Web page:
Personalized Hearing Care

How To Use Your Hearing Aids Controls

two hands adjusting the controls of a hearing aid device

Probably you've noticed that you're getting lost in a conversation or hearing words incorrectly. Or your family is always complaining about how the television is too loud. And almost certainly, your family and friends think that you should get your ears checked.     

If any of these situations is a normal occurrence, you're likely one among the millions of Americans with hearing loss. But if you're aware that you could have hearing loss, there's no reason for you to be embarrassed. Since this is a normal condition, there are a few interesting facts that might probably give you the courage to speak out: 

  • 38 million Americans, or better yet, 12% of the U.S. population, have hearing loss
  • The WHO estimates that there are 32 million children affected by hearing loss
  • It takes an average of seven years before people with hearing loss can seek help 
  • Hearing aids are a viable solution for people with hearing loss 

Often, many people mistakenly think that hearing loss is a preserve for the elderly. Much to their chagrin, 65% of people with some sort of hearing loss are yet to clock 65 years. According to a John Hopkins Medicine study, one in five Americans ages 50 and below are grappling with hearing loss. What's more, hearing loss is top among the most widespread health problems in the United States. 

Unfortunately, most physician visits typically won't include a check of your hearing during a routine physical. Because hearing loss is a part of the aging process, it's important to visit an audiologist to have your hearing evaluated. If a hearing loss is detected, the most commonly recommended solution is to get a pair of hearing aids. Since technology has greatly improved, there are digital devices that can alleviate different types of hearing loss.  

And that's not all; some more sophisticated models come with rechargeable batteries or a direct connection to a smartphone.   

Why should you get a pair of hearing aids, you might ask? It's simply because they will amplify any sound that seems to have grabbed your attention. More often than not, hearing aids are often recommended to anyone with sensorineural – one common type of hearing loss. If you have this hearing impairment, it implies that you've damaged the inner ear's tiny hair cells. But this anomaly can only be ascertained if you're diagnosed with hearing loss across several frequencies or pitches.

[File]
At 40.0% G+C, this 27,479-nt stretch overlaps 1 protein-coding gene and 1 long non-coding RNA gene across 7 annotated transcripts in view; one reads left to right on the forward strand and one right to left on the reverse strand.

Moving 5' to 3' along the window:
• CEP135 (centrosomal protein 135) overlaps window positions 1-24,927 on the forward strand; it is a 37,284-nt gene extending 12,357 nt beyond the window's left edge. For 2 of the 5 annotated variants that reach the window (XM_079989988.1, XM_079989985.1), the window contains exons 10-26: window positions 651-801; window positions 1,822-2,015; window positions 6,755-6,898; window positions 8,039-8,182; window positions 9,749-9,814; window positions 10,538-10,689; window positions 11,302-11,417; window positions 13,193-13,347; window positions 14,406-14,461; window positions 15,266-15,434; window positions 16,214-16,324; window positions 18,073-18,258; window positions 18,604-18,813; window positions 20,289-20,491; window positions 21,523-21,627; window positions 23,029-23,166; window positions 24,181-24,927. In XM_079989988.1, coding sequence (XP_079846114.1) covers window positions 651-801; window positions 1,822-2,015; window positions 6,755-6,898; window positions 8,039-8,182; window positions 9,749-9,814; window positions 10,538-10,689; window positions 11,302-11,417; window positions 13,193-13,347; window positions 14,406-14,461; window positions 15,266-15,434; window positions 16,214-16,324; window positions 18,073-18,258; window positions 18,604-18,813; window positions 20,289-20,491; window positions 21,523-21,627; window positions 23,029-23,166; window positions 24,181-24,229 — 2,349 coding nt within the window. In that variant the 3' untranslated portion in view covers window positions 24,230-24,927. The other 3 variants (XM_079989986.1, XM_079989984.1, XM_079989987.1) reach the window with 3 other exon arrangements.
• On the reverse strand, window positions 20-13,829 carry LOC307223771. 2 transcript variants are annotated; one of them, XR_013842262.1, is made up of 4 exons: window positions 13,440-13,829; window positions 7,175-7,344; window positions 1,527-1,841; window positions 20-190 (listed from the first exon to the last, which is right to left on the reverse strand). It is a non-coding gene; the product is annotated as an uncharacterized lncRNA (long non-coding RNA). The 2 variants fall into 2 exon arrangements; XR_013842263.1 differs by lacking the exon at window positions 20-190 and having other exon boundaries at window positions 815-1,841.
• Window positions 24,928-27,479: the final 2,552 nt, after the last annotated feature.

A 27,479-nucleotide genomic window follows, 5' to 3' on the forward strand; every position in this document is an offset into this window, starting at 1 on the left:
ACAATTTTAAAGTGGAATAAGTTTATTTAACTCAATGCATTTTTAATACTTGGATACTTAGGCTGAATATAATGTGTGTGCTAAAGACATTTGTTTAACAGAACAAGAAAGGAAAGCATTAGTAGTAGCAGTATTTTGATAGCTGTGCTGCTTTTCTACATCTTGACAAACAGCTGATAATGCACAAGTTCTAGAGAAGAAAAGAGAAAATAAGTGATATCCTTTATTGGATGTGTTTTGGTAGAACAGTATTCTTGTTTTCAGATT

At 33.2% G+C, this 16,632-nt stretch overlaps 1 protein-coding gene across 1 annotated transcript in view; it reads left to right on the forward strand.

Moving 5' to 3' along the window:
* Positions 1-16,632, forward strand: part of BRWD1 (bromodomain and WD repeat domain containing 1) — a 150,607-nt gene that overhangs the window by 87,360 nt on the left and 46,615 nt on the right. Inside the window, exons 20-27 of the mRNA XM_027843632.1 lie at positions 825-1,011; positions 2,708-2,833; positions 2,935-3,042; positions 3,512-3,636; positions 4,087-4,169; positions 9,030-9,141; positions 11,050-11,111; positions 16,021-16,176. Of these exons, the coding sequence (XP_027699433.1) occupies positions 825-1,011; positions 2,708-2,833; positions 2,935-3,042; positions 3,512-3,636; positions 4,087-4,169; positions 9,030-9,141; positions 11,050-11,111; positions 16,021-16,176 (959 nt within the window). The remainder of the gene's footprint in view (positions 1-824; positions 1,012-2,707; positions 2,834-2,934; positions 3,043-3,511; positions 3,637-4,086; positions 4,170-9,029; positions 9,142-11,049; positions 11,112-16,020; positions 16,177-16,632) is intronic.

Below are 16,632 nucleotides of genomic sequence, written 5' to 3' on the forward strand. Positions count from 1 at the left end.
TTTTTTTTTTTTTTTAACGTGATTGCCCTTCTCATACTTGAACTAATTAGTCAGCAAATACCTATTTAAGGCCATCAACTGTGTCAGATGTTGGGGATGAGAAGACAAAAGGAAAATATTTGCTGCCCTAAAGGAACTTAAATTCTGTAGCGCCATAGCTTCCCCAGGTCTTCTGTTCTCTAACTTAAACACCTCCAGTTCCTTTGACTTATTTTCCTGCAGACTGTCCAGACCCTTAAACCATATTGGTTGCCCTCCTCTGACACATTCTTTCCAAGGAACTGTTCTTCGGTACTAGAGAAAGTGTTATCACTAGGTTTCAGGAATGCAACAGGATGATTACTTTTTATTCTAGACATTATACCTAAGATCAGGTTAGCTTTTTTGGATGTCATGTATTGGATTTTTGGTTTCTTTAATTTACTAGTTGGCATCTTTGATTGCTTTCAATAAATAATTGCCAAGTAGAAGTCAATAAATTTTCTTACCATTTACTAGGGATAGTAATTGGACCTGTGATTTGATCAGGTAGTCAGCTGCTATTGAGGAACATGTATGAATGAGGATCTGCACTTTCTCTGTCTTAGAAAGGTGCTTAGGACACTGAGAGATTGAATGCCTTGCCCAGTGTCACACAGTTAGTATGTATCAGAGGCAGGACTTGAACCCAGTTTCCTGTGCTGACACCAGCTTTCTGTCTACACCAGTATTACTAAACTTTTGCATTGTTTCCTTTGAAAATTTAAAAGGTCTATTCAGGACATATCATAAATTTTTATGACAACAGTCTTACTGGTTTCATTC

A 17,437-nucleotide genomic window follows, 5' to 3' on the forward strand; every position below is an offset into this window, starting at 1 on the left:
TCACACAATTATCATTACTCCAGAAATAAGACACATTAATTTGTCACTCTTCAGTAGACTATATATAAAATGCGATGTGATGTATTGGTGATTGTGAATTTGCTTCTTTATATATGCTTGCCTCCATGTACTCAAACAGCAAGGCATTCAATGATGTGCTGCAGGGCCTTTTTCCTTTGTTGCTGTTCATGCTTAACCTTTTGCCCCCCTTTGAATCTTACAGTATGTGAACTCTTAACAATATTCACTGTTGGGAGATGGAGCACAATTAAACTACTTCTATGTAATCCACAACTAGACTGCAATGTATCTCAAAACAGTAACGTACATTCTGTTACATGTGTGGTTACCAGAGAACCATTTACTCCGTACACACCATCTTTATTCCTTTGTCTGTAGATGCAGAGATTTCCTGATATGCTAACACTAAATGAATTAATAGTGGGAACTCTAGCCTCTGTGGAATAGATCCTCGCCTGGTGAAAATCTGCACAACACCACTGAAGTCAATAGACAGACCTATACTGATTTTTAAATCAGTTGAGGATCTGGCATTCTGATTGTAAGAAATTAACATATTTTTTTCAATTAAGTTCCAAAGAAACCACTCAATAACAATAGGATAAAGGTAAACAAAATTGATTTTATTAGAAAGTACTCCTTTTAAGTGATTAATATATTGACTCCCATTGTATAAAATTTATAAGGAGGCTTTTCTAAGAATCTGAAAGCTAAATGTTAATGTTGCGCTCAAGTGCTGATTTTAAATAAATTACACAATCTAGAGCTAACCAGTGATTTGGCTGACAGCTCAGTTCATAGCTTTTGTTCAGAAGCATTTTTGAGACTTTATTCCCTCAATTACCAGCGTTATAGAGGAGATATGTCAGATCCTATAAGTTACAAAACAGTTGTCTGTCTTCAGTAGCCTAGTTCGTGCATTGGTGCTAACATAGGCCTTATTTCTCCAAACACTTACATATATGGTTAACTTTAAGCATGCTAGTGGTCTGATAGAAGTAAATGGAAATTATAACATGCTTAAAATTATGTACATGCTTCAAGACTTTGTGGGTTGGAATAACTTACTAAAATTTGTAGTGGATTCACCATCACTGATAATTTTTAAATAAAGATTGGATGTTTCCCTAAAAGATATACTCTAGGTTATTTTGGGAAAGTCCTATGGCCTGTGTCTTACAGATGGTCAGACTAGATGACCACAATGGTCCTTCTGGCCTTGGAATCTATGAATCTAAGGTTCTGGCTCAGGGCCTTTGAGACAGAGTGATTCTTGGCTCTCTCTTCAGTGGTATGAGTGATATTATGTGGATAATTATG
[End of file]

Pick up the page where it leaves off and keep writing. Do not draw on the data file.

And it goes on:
• While it's easy to get a pair of hearing aids, you still need to learn how to use the controls because they vary a great deal. 
  • On/off 
  • To preserve power, you should switch off your hearing aid when not in use. This means that this device has a power button control. 
  • On most models, you can turn the hearing aid off using the battery compartment where there's a switch marked O-T-M. The "O" depicts that the device is not in use while "M" stands for normal use. 
  • Before you get hold of this device, it's almost certain that your audiologist will walk you through the process of powering it on and off. 

Volume control

It's unimaginable to find a hearing aid that comes without a volume control function. Usually, the volume control is a wheel, or it may be a little lever. If you intend to make the hearing aid louder or quieter, you should push the volume controls up and down, respectively. Some advanced models can adjust the volume automatically, judging by how loud sounds are. 

Besides, your hearing aids can be synchronized in such a way that you only need to adjust the volume of one aid. 

Directional microphones 

If your hearing aid comes with directional microphones, it probably has a switch that allows you to focus on sounds coming from a specific direction. The switch will turn the directional microphones to sounds in front of you or those coming from the side or behind. In different situations, you can switch between "all-round" and directional sound. 

Program button

Hearing aids have up to four programs, and it's possible to change from one program to another. A program button will enable you to complete this function. If you're a newbie, the number of beeps will help you know which program you are on. This control function even gets better because you can optimize listening, especially when you're in different situations. 

After all is said and done, many people who use hearing aids wish they had acquired this device sooner. To understand how hearing aids can benefit you, contact Lowe Audiology at 260-222-7925.